Craig Tilley

Artist and scholar of human nature, emerging technologies, and future scenarios

Craig Tilley is an artist, storyteller, and visionary who is redefining the boundaries of art and human connection through his immersive social art project, the Grapevine Wall. Tilley's journey is one of resilience, creativity, and a profound understanding of the human experience.

At the age of 20, Craig Tilley's life took an unexpected turn when he was diagnosed with Stargardt's disease, a genetic eye condition that gradually robs individuals of their central vision. While this diagnosis could have been a devastating blow, Tilley chose to embrace it as an opportunity to see the world in new and profound ways.

On July 29, 2013, Craig boarded a plane with an iPad and an idea that would transform into The Grapevine Wall, a groundbreaking social art project that chronicles humanity's journey through the lens of surreal illustration and real-time events.

The Grapevine Wall is more than just an art project; it is a living, breathing narrative that evolves with the world around us. Each piece of art, known as a VINE, connects to form an intricate tapestry of human experiences, emotions, and aspirations.

The Great Transition

In the face of global challenges, Craig sees human connection as our most powerful asset. He believes that by refocusing from despair toward envisioning ourselves as the heroes of positive change, our bonds and obstacles come into clearer view. This shared vision lays the groundwork for collaborative action toward the greater good.

Tilley calls this disruptive new era the "Great Transition"—a revolutionary period transforming technology, communication, and the human experience. He compares the opacity of our current societal shifts to the obscured nature of personal growth, where progress emerges only in hindsight.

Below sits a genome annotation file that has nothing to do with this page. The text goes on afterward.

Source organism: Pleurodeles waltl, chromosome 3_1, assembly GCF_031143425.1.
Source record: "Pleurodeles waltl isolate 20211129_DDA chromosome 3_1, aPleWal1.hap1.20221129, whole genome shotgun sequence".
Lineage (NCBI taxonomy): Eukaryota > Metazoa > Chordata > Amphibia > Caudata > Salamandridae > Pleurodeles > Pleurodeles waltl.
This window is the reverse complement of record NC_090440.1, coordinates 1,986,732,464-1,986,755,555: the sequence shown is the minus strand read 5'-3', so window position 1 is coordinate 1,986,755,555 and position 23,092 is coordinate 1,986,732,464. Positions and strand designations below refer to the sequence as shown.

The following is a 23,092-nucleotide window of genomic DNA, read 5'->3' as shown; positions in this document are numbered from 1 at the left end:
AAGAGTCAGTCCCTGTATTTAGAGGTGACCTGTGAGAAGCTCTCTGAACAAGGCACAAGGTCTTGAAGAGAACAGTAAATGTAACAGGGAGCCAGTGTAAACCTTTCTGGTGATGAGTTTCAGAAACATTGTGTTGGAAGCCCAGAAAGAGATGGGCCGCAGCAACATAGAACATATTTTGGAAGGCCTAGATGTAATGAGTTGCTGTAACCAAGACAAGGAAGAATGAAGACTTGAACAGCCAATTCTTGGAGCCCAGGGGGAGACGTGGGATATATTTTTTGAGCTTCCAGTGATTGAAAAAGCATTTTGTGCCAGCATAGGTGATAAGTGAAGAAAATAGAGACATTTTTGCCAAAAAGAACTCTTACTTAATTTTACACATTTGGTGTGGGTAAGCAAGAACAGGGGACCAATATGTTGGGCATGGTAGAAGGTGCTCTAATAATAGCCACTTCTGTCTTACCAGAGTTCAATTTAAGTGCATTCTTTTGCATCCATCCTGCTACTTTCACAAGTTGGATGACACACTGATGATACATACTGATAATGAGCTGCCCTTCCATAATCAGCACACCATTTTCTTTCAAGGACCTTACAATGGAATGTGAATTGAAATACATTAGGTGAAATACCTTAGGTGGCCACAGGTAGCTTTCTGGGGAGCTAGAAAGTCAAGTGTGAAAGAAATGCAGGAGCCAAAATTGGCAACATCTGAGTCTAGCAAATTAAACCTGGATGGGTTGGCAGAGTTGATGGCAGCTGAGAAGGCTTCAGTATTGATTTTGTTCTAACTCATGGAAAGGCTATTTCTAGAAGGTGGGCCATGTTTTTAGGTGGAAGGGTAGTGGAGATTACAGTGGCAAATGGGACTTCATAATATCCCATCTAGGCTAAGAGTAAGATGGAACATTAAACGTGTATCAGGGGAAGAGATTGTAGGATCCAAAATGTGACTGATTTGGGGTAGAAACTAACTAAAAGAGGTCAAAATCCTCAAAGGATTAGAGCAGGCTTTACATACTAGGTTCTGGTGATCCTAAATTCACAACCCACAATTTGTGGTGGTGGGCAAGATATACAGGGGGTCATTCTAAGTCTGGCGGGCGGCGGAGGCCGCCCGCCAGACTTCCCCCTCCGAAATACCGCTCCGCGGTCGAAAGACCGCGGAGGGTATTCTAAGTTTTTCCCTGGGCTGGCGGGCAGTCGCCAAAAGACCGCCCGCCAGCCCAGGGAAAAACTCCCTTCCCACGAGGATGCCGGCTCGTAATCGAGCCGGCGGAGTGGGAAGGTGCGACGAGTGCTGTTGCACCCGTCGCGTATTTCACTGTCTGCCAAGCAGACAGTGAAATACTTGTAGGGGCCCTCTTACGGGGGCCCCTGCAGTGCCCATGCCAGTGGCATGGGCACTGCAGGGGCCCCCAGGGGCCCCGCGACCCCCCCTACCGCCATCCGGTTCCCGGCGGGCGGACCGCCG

Tilley's Grapevine Wall installation serves as an artistic encapsulation of this historical moment. It's evolving mosaic mirrors our incremental movements toward an uncertain future. At once structured and random, definitive and ambiguous, the piece personifies the tensions that define the Great Transition.

A Legacy of Inspiration

Craig Tilley's work is a testament to the power of human resilience, creativity, and connection. Through his art, he challenges us to see the world in new ways, to embrace technology for the betterment of humanity, and to forge meaningful connections with one another.

Tilley's legacy will not only be his groundbreaking art but also the inspiration he leaves behind. His work encourages us to use our creativity, knowledge, and compassion to build a brighter future for ourselves and for generations to come.


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I have a rare genetic eye disease called Stargardt's, causing me to lose my center vision. You can see how I see the world from this video.


To create my art, I zoom far into a digital canvas and draw from the flow of the lines. This is how I am able to draw as a legally blind artist.


A Life Transformed by Vision

In 1994, Craig Tilley's life took an unexpected turn when he was diagnosed with Stargardt's disease, a genetic eye condition that gradually robs individuals of their central vision. While this diagnosis could have been a devastating blow, Tilley chose to embrace it as an opportunity to see the world in new and profound ways.

T here are few times in our lives when we have those “light switch” moments. You know, the ones where you can look back and define a change that transformed you? My first light switch moment was in college. At just 20 years old, I had my whole life ahead of me. While In class, I felt a little off balance. Then I closed my left eye and saw something that stays wit me to this day. My teacher's head was gone. There was no black hole, but the green blackboard behind him was there. I reopened my left eye and it reappeared. I closed my right eye. This time only a portion of his face was gone, almost like a very strong blur with speckles. I found myself opening and closing one eye at a time to grasp the situation.

I did this several times and could not believe what I was seeing. After class, I quickly told my twin brother, who was attending the same college and, to my surprise, he said he was experiencing the same thing. We would soon find out that we both had a rare macular degenerative eye disease called Stargardt’s. What’s even stranger is that my brother and I are fraternal twins, and this rare disease was not known to have affected anyone else in our family.